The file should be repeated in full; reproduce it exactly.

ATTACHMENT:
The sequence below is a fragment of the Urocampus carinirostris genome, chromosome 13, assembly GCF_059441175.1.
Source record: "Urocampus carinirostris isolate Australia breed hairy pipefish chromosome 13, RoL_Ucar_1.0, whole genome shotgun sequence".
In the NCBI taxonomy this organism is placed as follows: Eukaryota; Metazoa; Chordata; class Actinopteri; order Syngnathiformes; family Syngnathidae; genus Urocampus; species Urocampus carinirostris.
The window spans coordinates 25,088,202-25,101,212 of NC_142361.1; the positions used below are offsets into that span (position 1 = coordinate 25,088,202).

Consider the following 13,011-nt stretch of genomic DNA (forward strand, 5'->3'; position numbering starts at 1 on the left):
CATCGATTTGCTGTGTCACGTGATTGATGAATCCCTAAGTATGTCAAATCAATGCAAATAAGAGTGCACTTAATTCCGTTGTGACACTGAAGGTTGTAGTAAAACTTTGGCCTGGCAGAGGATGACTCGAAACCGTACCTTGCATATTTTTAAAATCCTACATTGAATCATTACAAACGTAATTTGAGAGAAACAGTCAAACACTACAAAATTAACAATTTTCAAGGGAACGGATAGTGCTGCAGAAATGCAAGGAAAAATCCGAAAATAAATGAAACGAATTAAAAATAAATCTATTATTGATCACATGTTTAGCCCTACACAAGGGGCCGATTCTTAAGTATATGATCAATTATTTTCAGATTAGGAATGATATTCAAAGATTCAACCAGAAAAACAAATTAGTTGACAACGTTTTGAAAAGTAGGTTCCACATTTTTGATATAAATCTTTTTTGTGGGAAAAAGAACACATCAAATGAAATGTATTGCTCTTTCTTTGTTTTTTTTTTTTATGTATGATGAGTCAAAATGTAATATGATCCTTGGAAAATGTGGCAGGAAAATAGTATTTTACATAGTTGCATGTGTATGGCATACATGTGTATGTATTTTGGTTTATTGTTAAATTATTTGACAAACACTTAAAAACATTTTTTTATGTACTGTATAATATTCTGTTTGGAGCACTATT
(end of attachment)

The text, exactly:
The sequence below is a fragment of the Urocampus carinirostris genome, chromosome 13, assembly GCF_059441175.1.
Source record: "Urocampus carinirostris isolate Australia breed hairy pipefish chromosome 13, RoL_Ucar_1.0, whole genome shotgun sequence".
In the NCBI taxonomy this organism is placed as follows: Eukaryota; Metazoa; Chordata; class Actinopteri; order Syngnathiformes; family Syngnathidae; genus Urocampus; species Urocampus carinirostris.
The window spans coordinates 25,088,202-25,101,212 of NC_142361.1; the positions used below are offsets into that span (position 1 = coordinate 25,088,202).

Consider the following 13,011-nt stretch of genomic DNA (forward strand, 5'->3'; position numbering starts at 1 on the left):
CATCGATTTGCTGTGTCACGTGATTGATGAATCCCTAAGTATGTCAAATCAATGCAAATAAGAGTGCACTTAATTCCGTTGTGACACTGAAGGTTGTAGTAAAACTTTGGCCTGGCAGAGGATGACTCGAAACCGTACCTTGCATATTTTTAAAATCCTACATTGAATCATTACAAACGTAATTTGAGAGAAACAGTCAAACACTACAAAATTAACAATTTTCAAGGGAACGGATAGTGCTGCAGAAATGCAAGGAAAAATCCGAAAATAAATGAAACGAATTAAAAATAAATCTATTATTGATCACATGTTTAGCCCTACACAAGGGGCCGATTCTTAAGTATATGATCAATTATTTTCAGATTAGGAATGATATTCAAAGATTCAACCAGAAAAACAAATTAGTTGACAACGTTTTGAAAAGTAGGTTCCACATTTTTGATATAAATCTTTTTTGTGGGAAAAAGAACACATCAAATGAAATGTATTGCTCTTTCTTTGTTTTTTTTTTTTATGTATGATGAGTCAAAATGTAATATGATCCTTGGAAAATGTGGCAGGAAAATAGTATTTTACATAGTTGCATGTGTATGGCATACATGTGTATGTATTTTGGTTTATTGTTAAATTATTTGACAAACACTTAAAAACATTTTTTTATGTACTGTATAATATTCTGTTTGGAGCACTATT